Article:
In an Aesop’s fable — the Gnat and the Bull — the bull is puzzled by the Gnat’s confession. The insect is being apologetic about having occupied one of its horns, and mending its ways, it is now leaving the bull alone. The bull shrugs, saying it did not matter, as it never was aware of the gnat, let alone its intrusive presence on its horn.
Anti-smoking messages put up at petty shops that sell cigarettes in Chennai are like the gnat from the fable. Remove them from the scene and nobody would notice it.
A message on how smoking in public places is not countenanced seems to be staying an effective message only on paper.
In any region, only a handful of shopkeepers — being more realistic, a pinch of them — would try to draw their customers’ attention to these messages.
Given this ground reality, it is indeed refreshing to note that at Praba Tea Stall on RK Mutt Road, anti-smoking messages are scrawled all over the place.
One poster — pasted on the door of a neighbouring outlet — blares out that the Supreme Court has delivered a verdict against smoking in public places.
P Prabhakar, the owner of the stall, has had his enthusiasm going out of hand, and even attached “no-smoking” messages on a rain tree nearby, just being ignorant that trees need to be spared this unhealthy impedimenta.
Prabhakar notes that it is people’s choice to smoke or not smoke — hence, the sale of cigarettes at his shop — but they certainly cannot think of exercising this choice in public places.
“When I tell people who have bought cigarettes from me to not smoke in the shared space, some do not take kindly to it,” says Prabhakar.
To the inevitable question — “Why sell tobacco when you feel strongly against smoking? — answers from shopkeepers assume the uniformity of a chorus.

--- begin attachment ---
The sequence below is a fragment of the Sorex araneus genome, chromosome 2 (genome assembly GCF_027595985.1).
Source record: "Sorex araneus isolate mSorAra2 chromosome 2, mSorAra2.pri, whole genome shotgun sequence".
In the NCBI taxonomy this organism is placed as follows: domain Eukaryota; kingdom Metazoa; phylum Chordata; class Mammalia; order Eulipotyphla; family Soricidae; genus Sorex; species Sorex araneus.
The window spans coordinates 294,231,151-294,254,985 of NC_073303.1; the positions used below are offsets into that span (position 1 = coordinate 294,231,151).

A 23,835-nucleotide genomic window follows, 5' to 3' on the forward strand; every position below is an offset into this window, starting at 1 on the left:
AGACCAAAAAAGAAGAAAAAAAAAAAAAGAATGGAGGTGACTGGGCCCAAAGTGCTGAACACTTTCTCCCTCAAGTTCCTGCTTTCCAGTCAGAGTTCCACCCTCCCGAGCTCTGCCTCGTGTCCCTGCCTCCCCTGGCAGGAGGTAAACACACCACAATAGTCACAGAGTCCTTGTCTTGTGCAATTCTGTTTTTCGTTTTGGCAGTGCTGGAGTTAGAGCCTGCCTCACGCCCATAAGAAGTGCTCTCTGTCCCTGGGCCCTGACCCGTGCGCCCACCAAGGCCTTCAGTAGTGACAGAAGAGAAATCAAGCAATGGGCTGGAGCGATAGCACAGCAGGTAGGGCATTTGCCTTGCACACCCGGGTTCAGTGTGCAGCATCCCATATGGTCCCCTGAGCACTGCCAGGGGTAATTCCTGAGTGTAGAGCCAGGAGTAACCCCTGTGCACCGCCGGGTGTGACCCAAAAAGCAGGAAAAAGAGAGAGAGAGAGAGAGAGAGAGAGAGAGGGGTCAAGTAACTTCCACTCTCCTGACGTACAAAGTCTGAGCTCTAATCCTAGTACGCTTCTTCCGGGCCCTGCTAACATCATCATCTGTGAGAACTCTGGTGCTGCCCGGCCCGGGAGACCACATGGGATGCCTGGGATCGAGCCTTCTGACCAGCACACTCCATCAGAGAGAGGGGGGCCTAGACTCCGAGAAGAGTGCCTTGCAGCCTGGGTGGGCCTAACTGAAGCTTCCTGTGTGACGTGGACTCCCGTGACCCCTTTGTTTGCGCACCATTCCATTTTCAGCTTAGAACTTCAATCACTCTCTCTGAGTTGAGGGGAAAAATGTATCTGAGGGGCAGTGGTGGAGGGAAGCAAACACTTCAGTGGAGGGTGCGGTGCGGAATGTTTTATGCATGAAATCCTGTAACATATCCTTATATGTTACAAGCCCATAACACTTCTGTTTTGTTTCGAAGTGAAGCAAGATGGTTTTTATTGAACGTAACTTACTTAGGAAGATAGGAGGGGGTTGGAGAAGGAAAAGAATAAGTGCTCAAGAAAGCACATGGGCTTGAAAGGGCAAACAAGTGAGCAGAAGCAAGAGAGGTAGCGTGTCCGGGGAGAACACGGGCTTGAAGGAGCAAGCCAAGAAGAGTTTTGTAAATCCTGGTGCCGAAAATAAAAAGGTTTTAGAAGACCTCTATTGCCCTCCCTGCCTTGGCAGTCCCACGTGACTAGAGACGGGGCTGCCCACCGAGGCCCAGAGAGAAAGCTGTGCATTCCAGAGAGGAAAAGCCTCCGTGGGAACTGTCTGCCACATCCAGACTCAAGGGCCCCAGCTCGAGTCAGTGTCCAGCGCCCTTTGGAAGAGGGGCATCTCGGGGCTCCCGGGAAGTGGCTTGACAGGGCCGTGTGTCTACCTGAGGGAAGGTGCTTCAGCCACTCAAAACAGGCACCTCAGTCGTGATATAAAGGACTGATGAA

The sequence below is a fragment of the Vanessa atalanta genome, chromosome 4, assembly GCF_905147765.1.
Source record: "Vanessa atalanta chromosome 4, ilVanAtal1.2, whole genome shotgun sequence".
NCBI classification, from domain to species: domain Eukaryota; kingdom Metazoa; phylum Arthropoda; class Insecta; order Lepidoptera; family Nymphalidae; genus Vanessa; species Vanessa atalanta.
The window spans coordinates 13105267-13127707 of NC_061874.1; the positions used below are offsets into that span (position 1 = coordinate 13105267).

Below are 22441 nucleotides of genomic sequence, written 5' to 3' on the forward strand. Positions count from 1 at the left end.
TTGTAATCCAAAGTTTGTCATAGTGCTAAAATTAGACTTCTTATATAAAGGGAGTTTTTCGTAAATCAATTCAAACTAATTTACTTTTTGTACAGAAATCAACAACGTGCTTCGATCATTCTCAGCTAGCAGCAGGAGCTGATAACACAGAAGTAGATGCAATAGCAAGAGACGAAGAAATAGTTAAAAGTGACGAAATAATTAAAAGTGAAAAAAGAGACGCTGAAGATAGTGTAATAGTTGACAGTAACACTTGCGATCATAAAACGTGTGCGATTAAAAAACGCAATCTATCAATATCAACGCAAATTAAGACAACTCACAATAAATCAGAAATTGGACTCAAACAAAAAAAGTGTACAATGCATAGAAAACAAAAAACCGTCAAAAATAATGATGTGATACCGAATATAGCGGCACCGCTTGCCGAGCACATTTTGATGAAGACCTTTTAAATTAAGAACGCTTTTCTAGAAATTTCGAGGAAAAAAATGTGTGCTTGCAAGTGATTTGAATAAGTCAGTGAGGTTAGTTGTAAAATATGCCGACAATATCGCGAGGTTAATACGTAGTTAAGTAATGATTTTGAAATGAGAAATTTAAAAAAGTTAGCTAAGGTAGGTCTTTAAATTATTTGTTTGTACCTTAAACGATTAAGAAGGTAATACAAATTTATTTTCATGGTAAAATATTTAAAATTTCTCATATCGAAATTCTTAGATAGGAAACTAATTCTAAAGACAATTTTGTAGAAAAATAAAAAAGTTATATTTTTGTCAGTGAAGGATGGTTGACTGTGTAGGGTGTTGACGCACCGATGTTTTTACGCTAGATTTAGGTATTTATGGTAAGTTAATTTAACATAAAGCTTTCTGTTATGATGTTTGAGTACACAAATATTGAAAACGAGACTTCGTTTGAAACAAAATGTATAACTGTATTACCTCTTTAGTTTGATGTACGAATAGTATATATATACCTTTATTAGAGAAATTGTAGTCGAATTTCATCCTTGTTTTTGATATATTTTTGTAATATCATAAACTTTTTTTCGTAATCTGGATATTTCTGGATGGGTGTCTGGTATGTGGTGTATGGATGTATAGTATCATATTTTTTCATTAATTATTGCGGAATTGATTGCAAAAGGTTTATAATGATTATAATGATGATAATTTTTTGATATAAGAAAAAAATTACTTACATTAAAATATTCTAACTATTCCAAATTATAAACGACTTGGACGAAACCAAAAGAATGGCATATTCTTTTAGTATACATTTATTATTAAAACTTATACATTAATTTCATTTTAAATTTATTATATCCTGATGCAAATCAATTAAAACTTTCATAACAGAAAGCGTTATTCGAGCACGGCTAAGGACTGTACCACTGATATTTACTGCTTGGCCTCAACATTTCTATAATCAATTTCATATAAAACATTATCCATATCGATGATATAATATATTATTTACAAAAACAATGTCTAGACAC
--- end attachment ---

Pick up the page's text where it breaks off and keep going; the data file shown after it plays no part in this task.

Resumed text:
“Petty shops are largely associated with cigarettes, and if we do not sell them, we would be having very little business.”
On the same road, and others nearby, other shopkeepers have the message displayed, many of them do so in a hugely subdued tone. In one shop, the shopkeeper seems to have forgotten the pasted material near his tea-making counter.
On KVB Garden Road, Asha Devi has pasted the “Do not smoke in public places” message prominently, as the Greater Chennai Corporation workers do make periodical visits to ascertain that this requirement is adhered to.
On Binny Road, the owner of a petty shop, S Murugan, might not have displayed the messages in an eye-catching manner, but one of his regular customers vouches that he shoos away any customer who lights up around his shop.
‘Compliance with COPTA minimal among Chennai shopkeepers’
Around five years ago, three members from the medical field — Divyambik Catakapatri Venugopal from Department of Oral Medicine and Radiology from Sri Ramachandra University and Vidhubala E and Sundaramoorthy C, both from the Department of Psycho-Oncology, Cancer Institute, undertook a study that would assess how aware shopkeepers selling tobacco products in Chennai were of the salient and critical features of Cigarette and Other Tobacco Products Act (COTPA).
In their results, the three researchers note that “Awareness of COTPA sections 4, 5, 6a, 6b among the tobacco sellers was 42.0%, 31.0%, 69.3% and 57.2%, respectively.”
And this is their conclusion: “Awareness on tobacco control legislations among tobacco sellers was
found to be moderate. Furthermore, compliance with the COTPA was minimal.”
Section 4 of COPTA is about prohibition of smoking in a public places.
Section 5 of COPTA is about advertisements and any other form of promotion of tobacco products
Section 6-a of COPTA is about prohibition of sale of tobacco products to minors and by minors.
Section 6-b of COPTA pertains to prohibition of the sale of tobacco products in certain areas, particularly educational institutions.
Section 7 of COPTA is about having health warning printed on packets of tobacco products.